It is much more difficult in most other consumer choice situations to identify the "best" decision because quantitative measures of product attributes and objective standards are lacking. Consequently, it is hard to assess the quality of consumer choices or the effect of various rules on decision quality.


In exploring the research questions, the information manipulation and choice tasks were narrowed to the specific job of selecting a menu for a single day independently of other days. One day constituted a convenient and appropriate unit of time because nutrition labeling information is stated in terms of U. S. Recommended Daily Allowances. [Hereafter U. S. Recommended Daily Allowances will be called U. S. RDA's.]

A set of alternatives totaling 57 foods and brands, 'shown in Table 1, was devised for possible inclusion in a day's menu. Alternatives were limited to this number for two reasons. A future phase of the study will involve having consumers choose from among the same set of alternatives. Thus, the total had to be limited to a manageable number for field research.



The capacity of available computerized optimizing procedures was the second reason for limiting the number of alternatives. Current regulations stipulate that, given certain circumstances, the label must list U. S. RDA percentages for seven nutrients in addition to protein. For purposes of the current study, the U. S. RDA percentage was included for one additional nutrient which is among the twelve that may be listed on the label at the labeler's option. When price was included, this brought to 10 the number of pieces of information per alternative to be considered in choosing an optimal menu. [This total does not include other nutrition labeling information that states the calorie, carbohydrate, and fat content in absolute quantities instead of percentages.]

The resulting 570 pieces of information (10 times 57 alternatives) is a large number even for a computerized optimizing procedure as subsequent sections will show.

In arriving at an optimal menu, two interdependent problems must be solved: (1) which alternatives to choose; and (2) the quantity that should be included of each chosen alternative. In dealing with the second problem, quantity was measured in terms of servings, the unit used for measuring and stating the U. S. RDA percentages in nutrition labeling. The question of how much of a chosen alternative to include in the menu can be answered in integer or noninteger terms; that is to say, whole or fractional servings.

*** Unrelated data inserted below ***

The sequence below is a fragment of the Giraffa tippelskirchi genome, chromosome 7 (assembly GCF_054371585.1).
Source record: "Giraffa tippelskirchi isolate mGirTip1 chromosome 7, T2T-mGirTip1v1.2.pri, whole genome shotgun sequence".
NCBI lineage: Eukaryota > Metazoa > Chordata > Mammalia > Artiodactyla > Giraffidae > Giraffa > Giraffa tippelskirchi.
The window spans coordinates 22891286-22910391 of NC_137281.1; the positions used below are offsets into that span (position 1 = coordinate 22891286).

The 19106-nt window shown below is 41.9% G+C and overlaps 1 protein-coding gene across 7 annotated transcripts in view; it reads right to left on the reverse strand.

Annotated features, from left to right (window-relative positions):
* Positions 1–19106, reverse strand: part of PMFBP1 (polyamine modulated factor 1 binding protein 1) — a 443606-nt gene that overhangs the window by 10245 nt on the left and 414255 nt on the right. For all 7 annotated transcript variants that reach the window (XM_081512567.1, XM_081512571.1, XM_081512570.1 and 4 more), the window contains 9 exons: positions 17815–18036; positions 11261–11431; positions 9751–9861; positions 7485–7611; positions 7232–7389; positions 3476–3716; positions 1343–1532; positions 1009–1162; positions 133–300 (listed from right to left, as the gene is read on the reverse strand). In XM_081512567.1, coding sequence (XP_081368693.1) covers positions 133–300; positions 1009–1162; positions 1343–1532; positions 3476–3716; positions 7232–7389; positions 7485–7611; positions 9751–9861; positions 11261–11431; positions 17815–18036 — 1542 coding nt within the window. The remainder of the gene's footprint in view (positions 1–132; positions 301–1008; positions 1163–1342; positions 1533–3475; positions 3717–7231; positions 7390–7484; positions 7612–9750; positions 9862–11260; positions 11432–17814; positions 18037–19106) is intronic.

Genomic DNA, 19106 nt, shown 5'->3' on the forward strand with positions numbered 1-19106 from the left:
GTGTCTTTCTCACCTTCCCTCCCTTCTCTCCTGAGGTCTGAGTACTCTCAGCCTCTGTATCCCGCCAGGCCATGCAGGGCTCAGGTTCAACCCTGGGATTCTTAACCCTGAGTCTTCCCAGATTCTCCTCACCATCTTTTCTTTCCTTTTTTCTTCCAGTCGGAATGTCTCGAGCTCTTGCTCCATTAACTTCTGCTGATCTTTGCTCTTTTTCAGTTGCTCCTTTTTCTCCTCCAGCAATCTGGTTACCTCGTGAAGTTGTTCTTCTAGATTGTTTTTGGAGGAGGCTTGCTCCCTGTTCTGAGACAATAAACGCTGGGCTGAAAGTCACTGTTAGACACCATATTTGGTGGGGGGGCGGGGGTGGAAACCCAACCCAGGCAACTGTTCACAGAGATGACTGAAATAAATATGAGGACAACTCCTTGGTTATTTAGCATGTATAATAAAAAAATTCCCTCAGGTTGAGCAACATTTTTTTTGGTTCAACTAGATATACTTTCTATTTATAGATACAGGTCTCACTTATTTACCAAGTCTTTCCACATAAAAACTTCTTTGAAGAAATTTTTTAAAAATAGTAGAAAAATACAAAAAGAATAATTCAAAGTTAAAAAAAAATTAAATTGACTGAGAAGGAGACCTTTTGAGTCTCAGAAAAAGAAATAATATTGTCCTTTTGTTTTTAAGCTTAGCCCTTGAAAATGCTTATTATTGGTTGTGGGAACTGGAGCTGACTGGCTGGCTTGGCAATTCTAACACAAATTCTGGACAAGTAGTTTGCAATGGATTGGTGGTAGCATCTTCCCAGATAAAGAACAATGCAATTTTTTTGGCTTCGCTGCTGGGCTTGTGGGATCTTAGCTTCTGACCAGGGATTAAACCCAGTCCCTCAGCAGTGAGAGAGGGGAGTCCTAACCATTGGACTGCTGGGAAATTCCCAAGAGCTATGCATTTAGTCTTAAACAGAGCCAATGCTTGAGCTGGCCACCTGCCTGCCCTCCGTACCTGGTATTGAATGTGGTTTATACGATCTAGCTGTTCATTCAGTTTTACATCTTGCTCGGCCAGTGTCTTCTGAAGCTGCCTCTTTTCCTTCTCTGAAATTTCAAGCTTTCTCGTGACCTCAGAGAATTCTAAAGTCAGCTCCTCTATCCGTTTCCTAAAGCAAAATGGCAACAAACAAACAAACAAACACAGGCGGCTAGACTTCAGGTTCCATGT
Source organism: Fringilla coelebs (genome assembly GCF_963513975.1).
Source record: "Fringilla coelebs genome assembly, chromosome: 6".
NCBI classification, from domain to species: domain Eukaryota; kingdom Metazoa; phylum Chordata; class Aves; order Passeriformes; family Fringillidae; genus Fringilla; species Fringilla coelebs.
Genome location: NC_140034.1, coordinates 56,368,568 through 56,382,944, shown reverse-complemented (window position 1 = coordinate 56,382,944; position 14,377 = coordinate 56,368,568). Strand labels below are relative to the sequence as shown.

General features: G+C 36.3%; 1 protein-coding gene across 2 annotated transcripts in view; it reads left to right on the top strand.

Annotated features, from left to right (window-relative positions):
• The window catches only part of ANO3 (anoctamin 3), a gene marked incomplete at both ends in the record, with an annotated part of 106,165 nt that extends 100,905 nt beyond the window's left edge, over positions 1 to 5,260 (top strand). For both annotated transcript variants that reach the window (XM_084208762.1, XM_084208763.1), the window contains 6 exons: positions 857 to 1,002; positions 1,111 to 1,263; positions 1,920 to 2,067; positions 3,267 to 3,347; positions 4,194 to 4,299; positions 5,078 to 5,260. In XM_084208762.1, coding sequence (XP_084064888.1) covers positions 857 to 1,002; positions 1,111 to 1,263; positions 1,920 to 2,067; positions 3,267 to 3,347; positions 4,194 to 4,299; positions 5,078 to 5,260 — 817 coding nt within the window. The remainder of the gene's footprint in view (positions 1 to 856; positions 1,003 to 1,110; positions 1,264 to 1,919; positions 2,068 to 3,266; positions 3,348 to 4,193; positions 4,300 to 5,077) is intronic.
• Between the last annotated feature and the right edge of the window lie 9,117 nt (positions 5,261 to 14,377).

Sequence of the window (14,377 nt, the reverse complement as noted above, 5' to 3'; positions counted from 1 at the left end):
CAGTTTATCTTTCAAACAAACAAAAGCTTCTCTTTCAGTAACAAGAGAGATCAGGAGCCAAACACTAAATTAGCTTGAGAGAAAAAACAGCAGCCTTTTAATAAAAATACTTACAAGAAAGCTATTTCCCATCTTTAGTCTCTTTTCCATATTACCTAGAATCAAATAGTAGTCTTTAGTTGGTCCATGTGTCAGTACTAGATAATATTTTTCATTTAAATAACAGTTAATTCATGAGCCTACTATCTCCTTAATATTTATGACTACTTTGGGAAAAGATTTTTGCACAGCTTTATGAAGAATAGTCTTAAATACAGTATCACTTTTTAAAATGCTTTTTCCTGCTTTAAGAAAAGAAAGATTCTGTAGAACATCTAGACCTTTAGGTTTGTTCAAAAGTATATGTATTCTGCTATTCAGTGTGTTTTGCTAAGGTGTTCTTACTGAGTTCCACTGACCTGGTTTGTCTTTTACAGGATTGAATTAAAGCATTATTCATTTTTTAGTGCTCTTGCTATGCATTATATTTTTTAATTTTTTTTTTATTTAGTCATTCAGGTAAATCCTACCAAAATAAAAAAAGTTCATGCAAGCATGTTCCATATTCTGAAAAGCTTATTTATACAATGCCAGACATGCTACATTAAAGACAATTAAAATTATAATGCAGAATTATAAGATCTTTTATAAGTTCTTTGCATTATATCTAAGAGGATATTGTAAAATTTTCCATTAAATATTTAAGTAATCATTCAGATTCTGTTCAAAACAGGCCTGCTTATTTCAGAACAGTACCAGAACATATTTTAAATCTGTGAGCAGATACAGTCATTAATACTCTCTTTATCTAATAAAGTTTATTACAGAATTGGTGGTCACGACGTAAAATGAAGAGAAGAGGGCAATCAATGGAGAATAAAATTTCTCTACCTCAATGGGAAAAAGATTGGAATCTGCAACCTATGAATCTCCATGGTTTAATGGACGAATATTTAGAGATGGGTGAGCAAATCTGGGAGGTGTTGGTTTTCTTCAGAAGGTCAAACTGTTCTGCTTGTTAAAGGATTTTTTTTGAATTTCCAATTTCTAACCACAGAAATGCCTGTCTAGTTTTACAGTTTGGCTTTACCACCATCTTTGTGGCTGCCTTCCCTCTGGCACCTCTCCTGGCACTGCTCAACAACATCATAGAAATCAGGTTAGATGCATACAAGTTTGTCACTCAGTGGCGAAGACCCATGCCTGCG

Integer solutions were sought in this study for several reasons. One is that most consumers probably have been accustomed to think in terms of whole servings. For instance, the food group approach to menu planning is stated in terms of whole servings. Also U. S. RDA percentages in nutrition labeling are for whole servings. Another reason is consumers would probably experience much more cognitive difficulty in attempting to effectively utilize nutritional information in choosing a menu that consisted of fractional rather than whole servings. It would mean consumers would have to recalculate U. S. RDA percentages to correspond to whatever fractional servings, say 1.35 and 1.80, were being considered for the menu. This task appears far more difficult than dividing container size by price which proved so formidable for consumers that calls arose for unit pricing. Since consumers are likely to think in terms of integer or whole servings when making menu choices, the analyses in this study were based on integer solutions. However, in actual practice many consumers may simply decide on how much they wish to eat of a particular food ignoring both the quantity constituting a serving for nutrition labeling purposes and the attendant U. S. RDA information.